Fresh thyme and oregano usually offer a savory touch to a tasty dish, but a University of Iowa researcher recently discovered natural compounds in the herbs that may offer a treatment for cachexia or “wasting syndrome” as it is more commonly known.

Wasting syndrome is characterized by a loss of weight and muscle atrophy, and largely found in patients who suffer from cancer, kidney disease, chronic obstructive pulmonary disease, and heart failure.

In pre-clinical studies, compounds in thyme and oregano have demonstrated a greater than 37 percent increase in exercise tolerance and a 15 percent increase in muscle mass of certain body muscles. The discovery was a “serendipitous finding” in the lab of Rajan Sah, M.D., Ph.D., assistant professor of Internal Medicine and Molecular Physiology and Biophysics, whose research centers on studying novel ion channel signaling in metabolism.

“When we exercise and move our muscles, we activate calcium cycling to cause muscle contraction,” said Sah. “This same calcium signal also activates signaling pathways to increase skeletal muscle endurance and also skeletal muscle size. We hypothesized that low level calcium cycling induced by these natural compounds might act as an exercise mimetic and promote improved exercise capacity and overall metabolic health associated with healthy muscle mass. We tested these compounds in sedentary mice and found a dramatic improvement in exercise endurance and a mild increase in muscle size of certain muscle groups.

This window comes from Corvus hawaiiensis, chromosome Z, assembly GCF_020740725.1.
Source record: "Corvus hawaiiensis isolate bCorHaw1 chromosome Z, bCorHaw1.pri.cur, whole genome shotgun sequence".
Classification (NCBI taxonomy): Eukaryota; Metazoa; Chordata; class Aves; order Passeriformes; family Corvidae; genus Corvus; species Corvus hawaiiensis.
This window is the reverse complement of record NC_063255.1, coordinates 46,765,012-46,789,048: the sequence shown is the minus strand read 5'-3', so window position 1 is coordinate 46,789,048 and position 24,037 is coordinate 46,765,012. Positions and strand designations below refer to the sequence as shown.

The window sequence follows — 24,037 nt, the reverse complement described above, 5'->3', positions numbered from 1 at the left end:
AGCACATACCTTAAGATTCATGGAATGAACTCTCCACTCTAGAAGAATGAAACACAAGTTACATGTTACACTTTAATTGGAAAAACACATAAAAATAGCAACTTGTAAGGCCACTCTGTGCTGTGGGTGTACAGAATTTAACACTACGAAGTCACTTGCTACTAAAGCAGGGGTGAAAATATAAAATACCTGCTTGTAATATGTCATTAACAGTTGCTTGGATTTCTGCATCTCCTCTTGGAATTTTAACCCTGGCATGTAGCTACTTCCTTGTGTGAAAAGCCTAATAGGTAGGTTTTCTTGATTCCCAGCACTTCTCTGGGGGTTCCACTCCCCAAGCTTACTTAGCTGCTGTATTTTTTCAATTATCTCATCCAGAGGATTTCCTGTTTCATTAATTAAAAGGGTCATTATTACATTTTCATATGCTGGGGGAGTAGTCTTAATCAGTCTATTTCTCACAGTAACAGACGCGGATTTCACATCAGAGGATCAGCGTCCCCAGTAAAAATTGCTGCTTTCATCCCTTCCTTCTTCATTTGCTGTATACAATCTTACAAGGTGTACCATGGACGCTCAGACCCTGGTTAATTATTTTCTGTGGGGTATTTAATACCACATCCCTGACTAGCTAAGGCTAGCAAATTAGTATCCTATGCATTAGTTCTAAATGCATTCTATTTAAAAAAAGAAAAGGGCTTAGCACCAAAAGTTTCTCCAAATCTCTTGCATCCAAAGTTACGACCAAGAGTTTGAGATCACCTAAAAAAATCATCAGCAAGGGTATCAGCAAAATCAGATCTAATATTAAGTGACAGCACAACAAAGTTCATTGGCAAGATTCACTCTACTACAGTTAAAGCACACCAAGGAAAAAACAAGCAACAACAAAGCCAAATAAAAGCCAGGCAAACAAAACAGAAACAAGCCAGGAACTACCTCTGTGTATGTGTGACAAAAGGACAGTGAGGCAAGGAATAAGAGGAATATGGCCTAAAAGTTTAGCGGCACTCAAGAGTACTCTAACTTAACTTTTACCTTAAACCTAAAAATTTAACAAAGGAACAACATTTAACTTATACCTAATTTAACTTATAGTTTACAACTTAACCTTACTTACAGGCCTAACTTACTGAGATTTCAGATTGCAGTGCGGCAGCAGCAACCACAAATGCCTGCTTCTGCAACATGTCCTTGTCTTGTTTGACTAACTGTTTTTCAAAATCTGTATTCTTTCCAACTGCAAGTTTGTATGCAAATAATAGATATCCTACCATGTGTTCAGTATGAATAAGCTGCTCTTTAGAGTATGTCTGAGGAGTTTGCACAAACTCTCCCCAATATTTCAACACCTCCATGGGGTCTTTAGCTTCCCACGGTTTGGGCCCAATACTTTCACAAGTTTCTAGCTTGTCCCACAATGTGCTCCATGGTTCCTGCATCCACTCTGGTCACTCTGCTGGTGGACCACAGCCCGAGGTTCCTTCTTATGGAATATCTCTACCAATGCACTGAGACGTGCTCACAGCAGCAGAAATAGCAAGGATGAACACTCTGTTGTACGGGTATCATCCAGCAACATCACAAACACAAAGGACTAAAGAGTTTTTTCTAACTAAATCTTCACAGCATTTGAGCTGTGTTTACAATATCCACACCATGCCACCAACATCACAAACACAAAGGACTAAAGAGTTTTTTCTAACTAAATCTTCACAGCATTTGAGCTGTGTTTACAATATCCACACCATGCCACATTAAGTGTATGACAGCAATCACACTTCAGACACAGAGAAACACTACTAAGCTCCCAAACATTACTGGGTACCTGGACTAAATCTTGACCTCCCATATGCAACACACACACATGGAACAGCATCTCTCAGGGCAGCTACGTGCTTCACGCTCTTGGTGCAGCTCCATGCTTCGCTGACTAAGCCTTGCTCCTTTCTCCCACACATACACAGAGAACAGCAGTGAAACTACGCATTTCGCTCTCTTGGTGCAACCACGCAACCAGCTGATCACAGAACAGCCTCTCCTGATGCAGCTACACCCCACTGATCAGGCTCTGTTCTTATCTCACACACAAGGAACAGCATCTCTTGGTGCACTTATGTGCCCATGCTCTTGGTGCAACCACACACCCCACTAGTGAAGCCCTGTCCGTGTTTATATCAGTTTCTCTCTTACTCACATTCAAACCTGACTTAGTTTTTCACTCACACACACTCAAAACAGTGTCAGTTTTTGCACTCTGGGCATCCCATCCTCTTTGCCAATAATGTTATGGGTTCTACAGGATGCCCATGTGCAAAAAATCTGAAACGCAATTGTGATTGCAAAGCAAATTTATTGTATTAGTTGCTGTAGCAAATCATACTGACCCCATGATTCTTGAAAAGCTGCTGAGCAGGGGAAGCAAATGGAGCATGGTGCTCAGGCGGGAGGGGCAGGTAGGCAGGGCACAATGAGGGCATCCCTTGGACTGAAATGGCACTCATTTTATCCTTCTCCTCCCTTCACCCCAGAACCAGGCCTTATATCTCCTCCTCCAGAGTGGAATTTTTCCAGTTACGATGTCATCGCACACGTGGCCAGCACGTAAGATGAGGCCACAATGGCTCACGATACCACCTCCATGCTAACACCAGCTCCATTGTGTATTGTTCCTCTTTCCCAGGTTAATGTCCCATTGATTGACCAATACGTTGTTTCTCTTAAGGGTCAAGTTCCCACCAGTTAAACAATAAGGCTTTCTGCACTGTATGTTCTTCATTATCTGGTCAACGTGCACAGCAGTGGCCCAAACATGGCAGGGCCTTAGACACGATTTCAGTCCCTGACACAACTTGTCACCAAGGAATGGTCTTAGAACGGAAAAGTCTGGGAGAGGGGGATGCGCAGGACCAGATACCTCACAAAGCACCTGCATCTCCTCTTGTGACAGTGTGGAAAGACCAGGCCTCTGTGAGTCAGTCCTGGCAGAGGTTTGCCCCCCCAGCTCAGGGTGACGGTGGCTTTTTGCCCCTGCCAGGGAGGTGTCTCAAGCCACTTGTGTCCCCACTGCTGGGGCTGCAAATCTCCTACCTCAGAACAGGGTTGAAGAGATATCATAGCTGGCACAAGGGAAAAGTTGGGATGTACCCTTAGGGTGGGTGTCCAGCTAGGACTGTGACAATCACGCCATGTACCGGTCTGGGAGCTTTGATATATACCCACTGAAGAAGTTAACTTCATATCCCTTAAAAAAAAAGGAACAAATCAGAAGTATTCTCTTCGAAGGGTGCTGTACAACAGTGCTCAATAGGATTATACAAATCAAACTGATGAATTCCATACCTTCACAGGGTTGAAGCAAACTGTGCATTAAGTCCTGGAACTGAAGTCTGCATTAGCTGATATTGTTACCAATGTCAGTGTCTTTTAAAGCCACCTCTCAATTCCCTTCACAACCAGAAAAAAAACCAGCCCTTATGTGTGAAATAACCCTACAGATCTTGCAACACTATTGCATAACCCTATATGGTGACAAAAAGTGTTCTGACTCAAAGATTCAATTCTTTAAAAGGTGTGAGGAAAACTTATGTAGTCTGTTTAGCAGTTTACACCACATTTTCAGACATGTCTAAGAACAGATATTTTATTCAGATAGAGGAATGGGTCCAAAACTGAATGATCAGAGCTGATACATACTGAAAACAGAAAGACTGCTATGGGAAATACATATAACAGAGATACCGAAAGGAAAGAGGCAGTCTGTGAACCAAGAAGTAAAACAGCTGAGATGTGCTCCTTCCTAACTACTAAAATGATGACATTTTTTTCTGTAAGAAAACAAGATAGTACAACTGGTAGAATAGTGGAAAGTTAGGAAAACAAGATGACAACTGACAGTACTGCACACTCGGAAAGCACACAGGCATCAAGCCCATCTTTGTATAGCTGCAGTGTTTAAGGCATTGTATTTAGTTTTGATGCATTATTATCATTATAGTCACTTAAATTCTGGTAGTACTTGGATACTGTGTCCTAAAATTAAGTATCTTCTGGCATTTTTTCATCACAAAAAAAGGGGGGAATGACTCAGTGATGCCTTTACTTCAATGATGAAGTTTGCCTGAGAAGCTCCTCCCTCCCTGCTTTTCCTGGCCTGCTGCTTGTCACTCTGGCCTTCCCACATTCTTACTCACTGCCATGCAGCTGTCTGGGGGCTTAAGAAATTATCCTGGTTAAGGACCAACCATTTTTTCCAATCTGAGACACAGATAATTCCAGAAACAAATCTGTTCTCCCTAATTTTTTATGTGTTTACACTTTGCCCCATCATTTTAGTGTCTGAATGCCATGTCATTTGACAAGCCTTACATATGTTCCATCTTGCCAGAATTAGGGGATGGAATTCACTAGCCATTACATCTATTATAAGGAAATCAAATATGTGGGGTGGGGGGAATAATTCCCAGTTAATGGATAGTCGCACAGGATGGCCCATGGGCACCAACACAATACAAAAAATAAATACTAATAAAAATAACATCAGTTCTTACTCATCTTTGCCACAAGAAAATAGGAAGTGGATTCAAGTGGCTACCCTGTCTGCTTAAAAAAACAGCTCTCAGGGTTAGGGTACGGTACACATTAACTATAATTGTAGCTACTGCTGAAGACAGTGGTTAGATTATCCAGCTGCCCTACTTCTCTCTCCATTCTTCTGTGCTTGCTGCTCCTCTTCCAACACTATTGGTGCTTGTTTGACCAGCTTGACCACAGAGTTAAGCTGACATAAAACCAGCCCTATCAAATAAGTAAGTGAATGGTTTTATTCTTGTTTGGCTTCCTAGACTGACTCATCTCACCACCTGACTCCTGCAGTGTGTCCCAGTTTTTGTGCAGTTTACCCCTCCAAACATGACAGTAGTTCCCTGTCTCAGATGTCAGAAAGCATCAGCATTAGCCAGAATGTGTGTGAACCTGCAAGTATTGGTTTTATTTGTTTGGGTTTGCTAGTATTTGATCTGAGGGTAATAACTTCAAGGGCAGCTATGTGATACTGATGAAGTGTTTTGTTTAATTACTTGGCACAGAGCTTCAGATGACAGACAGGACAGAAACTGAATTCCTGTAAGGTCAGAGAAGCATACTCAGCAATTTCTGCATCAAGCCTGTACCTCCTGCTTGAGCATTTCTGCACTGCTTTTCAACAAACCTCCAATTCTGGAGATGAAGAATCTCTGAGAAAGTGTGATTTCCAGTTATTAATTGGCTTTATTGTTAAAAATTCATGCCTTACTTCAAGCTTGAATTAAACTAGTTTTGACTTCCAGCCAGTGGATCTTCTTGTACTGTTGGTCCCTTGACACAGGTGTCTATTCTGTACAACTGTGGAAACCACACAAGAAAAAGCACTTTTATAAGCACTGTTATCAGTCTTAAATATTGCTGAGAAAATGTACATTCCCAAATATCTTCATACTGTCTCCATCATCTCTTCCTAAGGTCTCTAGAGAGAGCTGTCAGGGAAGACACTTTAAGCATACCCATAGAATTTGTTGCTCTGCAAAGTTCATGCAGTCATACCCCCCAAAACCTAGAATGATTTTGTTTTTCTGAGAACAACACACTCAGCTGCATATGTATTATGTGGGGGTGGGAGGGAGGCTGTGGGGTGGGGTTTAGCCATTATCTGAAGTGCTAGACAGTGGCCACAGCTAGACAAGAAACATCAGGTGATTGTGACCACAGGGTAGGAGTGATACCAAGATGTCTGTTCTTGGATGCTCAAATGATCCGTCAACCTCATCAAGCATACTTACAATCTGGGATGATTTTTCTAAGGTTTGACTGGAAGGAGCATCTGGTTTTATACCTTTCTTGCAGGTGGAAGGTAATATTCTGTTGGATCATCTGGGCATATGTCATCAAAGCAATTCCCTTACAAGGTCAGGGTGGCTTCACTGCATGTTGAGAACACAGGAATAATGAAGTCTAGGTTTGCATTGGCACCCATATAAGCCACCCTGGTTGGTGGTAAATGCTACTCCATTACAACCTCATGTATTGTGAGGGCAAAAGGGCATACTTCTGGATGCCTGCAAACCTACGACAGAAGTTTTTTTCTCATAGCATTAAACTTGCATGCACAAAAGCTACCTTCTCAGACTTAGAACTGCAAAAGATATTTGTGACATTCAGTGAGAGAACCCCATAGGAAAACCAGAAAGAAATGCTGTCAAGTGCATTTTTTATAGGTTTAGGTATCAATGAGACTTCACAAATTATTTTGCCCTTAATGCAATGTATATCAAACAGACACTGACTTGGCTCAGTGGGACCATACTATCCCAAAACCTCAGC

The intellectual property associated with this discovery was recently licensed by the UI Research Foundation to Innovus Pharma, an emerging over-the-counter consumer goods and specialty pharmaceutical company engaged in the commercialization, licensing and development of safe and effective non-prescription medicine and consumer care products to improve men’s and women’s health and vitality and respiratory diseases. The company plans to develop the discovery into an over-the-counter (OTC) product to combat cachexia.

“The oncology supportive care market is a very large unmet medical market with limited choices to both physicians and patients,” said Bassam Damaj, Chief Executive Officer of Innovus Pharma. “The treatment of cachexia just doesn’t exist. It is a miserable, frequent event that every physician knows about and many patients experience, but there is simply little available against it and nothing to prevent it.”

The UI Research Foundation is part of the Office of the Vice President for Research and Economic Development, which provides resources and support to researchers and scholars at the University of Iowa and to businesses across Iowa with the goal of forging new frontiers of discovery and innovation and promoting a culture of creativity that benefits the campus, the state, and the world. More at http://research.uiowa.edu, and on Twitter: @DaretoDiscover.